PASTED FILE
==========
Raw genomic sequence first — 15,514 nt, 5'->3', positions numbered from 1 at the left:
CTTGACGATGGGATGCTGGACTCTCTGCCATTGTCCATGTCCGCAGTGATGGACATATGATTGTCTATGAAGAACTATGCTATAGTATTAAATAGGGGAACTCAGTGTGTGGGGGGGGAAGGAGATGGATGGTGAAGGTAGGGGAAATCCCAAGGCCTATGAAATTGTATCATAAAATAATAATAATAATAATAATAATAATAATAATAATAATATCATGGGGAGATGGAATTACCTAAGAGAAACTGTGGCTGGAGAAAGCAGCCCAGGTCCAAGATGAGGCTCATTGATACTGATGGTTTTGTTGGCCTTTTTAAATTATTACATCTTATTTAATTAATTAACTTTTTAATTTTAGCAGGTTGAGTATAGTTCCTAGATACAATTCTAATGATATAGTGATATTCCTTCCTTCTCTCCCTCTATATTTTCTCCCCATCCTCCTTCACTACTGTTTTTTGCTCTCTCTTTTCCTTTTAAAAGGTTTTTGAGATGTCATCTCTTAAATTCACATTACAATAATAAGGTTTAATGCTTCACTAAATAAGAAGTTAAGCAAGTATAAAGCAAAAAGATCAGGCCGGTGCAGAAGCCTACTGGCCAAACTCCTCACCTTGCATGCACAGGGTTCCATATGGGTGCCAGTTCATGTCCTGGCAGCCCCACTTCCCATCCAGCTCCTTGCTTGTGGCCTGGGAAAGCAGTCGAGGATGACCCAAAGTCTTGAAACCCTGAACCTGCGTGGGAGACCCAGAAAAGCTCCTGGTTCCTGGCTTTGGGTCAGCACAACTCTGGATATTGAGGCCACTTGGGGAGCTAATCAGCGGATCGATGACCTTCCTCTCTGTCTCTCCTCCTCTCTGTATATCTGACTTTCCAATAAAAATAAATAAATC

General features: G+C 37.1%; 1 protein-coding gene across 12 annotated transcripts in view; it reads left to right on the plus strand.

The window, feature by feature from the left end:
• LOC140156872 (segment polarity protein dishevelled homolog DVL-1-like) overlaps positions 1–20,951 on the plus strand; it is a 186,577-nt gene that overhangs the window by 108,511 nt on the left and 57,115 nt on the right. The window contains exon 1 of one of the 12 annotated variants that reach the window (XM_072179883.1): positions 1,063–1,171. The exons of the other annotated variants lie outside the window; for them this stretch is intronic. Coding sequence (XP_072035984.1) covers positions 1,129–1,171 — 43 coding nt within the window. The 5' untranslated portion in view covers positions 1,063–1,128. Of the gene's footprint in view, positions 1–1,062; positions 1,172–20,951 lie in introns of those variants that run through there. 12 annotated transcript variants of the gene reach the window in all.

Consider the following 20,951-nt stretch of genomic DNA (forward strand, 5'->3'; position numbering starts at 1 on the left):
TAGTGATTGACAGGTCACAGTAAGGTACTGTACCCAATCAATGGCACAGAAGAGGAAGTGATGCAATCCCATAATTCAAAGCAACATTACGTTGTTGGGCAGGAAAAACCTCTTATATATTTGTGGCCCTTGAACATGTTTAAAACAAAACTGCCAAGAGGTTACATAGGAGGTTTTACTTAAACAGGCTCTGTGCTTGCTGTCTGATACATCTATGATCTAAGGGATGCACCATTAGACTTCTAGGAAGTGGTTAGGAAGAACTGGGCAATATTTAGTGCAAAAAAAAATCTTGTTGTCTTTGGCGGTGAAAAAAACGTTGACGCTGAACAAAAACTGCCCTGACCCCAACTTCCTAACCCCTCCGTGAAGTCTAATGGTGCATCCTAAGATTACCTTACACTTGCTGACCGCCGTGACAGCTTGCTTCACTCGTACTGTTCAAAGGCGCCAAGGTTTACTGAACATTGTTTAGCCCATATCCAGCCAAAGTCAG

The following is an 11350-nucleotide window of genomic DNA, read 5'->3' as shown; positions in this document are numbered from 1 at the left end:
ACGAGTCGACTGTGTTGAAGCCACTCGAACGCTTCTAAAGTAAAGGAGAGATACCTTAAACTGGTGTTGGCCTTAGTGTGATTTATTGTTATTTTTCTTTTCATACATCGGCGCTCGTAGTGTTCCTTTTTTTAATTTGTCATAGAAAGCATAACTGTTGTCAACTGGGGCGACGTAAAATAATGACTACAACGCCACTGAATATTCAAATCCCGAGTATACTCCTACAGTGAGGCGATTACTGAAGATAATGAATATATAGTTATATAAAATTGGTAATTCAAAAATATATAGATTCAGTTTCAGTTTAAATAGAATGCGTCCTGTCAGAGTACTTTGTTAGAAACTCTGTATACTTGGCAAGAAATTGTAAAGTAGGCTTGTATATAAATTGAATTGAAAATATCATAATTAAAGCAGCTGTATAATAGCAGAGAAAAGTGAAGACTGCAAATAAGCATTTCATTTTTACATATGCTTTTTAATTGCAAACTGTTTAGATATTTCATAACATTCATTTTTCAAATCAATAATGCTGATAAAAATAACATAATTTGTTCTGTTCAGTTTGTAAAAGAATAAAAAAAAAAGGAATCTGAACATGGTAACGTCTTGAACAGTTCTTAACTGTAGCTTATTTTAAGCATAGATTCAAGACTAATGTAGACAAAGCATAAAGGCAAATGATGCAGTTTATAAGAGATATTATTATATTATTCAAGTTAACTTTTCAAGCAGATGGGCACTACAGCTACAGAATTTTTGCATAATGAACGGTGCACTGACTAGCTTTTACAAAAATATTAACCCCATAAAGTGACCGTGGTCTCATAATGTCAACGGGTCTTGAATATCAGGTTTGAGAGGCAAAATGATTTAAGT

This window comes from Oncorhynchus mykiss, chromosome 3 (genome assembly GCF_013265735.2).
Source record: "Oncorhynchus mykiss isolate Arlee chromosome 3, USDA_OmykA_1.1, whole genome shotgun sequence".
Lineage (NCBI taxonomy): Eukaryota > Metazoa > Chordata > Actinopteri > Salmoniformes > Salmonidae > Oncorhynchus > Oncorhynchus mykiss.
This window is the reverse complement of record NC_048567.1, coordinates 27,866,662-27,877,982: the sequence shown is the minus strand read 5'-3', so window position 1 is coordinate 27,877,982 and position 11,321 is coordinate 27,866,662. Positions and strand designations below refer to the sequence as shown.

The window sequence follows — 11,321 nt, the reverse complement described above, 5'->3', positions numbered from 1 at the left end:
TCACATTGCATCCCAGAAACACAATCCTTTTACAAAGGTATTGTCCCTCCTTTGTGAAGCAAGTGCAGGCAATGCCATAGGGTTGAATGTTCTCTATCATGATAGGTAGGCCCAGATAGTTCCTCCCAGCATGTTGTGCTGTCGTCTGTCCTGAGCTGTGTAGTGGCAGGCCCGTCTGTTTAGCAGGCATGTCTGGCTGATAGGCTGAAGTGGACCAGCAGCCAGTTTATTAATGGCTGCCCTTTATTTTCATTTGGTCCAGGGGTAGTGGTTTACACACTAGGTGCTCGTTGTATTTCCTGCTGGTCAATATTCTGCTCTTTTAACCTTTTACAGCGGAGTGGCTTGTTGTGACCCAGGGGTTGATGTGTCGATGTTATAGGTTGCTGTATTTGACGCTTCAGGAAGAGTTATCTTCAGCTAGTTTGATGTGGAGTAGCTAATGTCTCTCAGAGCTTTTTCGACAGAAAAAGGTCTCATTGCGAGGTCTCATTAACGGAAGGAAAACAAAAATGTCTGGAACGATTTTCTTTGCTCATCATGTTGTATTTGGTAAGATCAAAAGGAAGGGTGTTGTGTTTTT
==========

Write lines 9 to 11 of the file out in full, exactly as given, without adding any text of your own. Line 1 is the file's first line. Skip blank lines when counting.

ACGAGTCGACTGTGTTGAAGCCACTCGAACGCTTCTAAAGTAAAGGAGAGATACCTTAAACTGGTGTTGGCCTTAGTGTGATTTATTGTTATTTTTCTTTTCATACATCGGCGCTCGTAGTGTTCCTTTTTTTAATTTGTCATAGAAAGCATAACTGTTGTCAACTGGGGCGACGTAAAATAATGACTACAACGCCACTGAATATTCAAATCCCGAGTATACTCCTACAGTGAGGCGATTACTGAAGATAATGAATATATAGTTATATAAAATTGGTAATTCAAAAATATATAGATTCAGTTTCAGTTTAAATAGAATGCGTCCTGTCAGAGTACTTTGTTAGAAACTCTGTATACTTGGCAAGAAATTGTAAAGTAGGCTTGTATATAAATTGAATTGAAAATATCATAATTAAAGCAGCTGTATAATAGCAGAGAAAAGTGAAGACTGCAAATAAGCATTTCATTTTTACATATGCTTTTTAATTGCAAACTGTTTAGATATTTCATAACATTCATTTTTCAAATCAATAATGCTGATAAAAATAACATAATTTGTTCTGTTCAGTTTGTAAAAGAATAAAAAAAAAAGGAATCTGAACATGGTAACGTCTTGAACAGTTCTTAACTGTAGCTTATTTTAAGCATAGATTCAAGACTAATGTAGACAAAGCATAAAGGCAAATGATGCAGTTTATAAGAGATATTATTATATTATTCAAGTTAACTTTTCAAGCAGATGGGCACTACAGCTACAGAATTTTTGCATAATGAACGGTGCACTGACTAGCTTTTACAAAAATATTAACCCCATAAAGTGACCGTGGTCTCATAATGTCAACGGGTCTTGAATATCAGGTTTGAGAGGCAAAATGATTTAAGT

This window comes from Oncorhynchus mykiss, chromosome 3 (genome assembly GCF_013265735.2).
Source record: "Oncorhynchus mykiss isolate Arlee chromosome 3, USDA_OmykA_1.1, whole genome shotgun sequence".